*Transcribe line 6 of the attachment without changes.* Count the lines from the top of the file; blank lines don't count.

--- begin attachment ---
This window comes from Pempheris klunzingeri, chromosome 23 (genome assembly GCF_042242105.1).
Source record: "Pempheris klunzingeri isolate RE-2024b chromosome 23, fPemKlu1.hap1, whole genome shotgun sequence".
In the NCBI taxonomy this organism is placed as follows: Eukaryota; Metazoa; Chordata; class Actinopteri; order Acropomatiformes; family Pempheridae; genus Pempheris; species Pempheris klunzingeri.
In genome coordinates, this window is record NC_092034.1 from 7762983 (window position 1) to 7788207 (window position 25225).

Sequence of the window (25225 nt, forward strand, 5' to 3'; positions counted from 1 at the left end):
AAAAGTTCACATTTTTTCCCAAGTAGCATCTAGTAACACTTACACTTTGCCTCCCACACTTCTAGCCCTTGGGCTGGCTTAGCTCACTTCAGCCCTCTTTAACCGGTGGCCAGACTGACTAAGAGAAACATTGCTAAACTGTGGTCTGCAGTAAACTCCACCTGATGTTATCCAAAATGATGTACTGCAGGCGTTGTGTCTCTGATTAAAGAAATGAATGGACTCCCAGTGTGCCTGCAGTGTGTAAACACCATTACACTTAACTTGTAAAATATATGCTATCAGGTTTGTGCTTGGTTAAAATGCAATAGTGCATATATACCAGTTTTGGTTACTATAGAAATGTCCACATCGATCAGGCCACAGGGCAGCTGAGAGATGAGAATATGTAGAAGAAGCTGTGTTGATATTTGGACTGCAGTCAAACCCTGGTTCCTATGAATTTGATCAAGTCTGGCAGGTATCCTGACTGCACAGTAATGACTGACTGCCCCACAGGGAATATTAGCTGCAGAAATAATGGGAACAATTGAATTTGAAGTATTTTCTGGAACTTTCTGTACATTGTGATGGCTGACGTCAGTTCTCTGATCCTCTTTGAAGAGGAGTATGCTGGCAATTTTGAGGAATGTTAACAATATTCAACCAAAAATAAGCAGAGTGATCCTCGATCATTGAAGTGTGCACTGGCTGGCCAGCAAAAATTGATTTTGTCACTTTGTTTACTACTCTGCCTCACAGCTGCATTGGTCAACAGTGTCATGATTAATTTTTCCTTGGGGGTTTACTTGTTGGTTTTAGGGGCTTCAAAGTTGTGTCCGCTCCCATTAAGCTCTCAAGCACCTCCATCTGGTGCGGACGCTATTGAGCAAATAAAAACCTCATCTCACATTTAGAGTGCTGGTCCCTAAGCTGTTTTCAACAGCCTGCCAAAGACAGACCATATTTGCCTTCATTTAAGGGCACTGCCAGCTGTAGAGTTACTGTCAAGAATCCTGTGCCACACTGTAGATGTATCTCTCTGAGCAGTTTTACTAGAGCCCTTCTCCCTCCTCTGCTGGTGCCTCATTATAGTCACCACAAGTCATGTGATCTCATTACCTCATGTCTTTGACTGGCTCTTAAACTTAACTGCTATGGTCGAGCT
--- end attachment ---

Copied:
AAAAGTTCACATTTTTTCCCAAGTAGCATCTAGTAACACTTACACTTTGCCTCCCACACTTCTAGCCCTTGGGCTGGCTTAGCTCACTTCAGCCCTCTTTAACCGGTGGCCAGACTGACTAAGAGAAACATTGCTAAACTGTGGTCTGCAGTAAACTCCACCTGATGTTATCCAAAATGATGTACTGCAGGCGTTGTGTCTCTGATTAAAGAAATGAATGGACTCCCAGTGTGCCTGCAGTGTGTAAACACCATTACACTTAACTTGTAAAATATATGCTATCAGGTTTGTGCTTGGTTAAAATGCAATAGTGCATATATACCAGTTTTGGTTACTATAGAAATGTCCACATCGATCAGGCCACAGGGCAGCTGAGAGATGAGAATATGTAGAAGAAGCTGTGTTGATATTTGGACTGCAGTCAAACCCTGGTTCCTATGAATTTGATCAAGTCTGGCAGGTATCCTGACTGCACAGTAATGACTGACTGCCCCACAGGGAATATTAGCTGCAGAAATAATGGGAACAATTGAATTTGAAGTATTTTCTGGAACTTTCTGTACATTGTGATGGCTGACGTCAGTTCTCTGATCCTCTTTGAAGAGGAGTATGCTGGCAATTTTGAGGAATGTTAACAATATTCAACCAAAAATAAGCAGAGTGATCCTCGATCATTGAAGTGTGCACTGGCTGGCCAGCAAAAATTGATTTTGTCACTTTGTTTACTACTCTGCCTCACAGCTGCATTGGTCAACAGTGTCATGATTAATTTTTCCTTGGGGGTTTACTTGTTGGTTTTAGGGGCTTCAAAGTTGTGTCCGCTCCCATTAAGCTCTCAAGCACCTCCATCTGGTGCGGACGCTATTGAGCAAATAAAAACCTCATCTCACATTTAGAGTGCTGGTCCCTAAGCTGTTTTCAACAGCCTGCCAAAGACAGACCATATTTGCCTTCATTTAAGGGCACTGCCAGCTGTAGAGTTACTGTCAAGAATCCTGTGCCACACTGTAGATGTATCTCTCTGAGCAGTTTTACTAGAGCCCTTCTCCCTCCTCTGCTGGTGCCTCATTATAGTCACCACAAGTCATGTGATCTCATTACCTCATGTCTTTGACTGGCTCTTAAACTTAACTGCTATGGTCGAGCT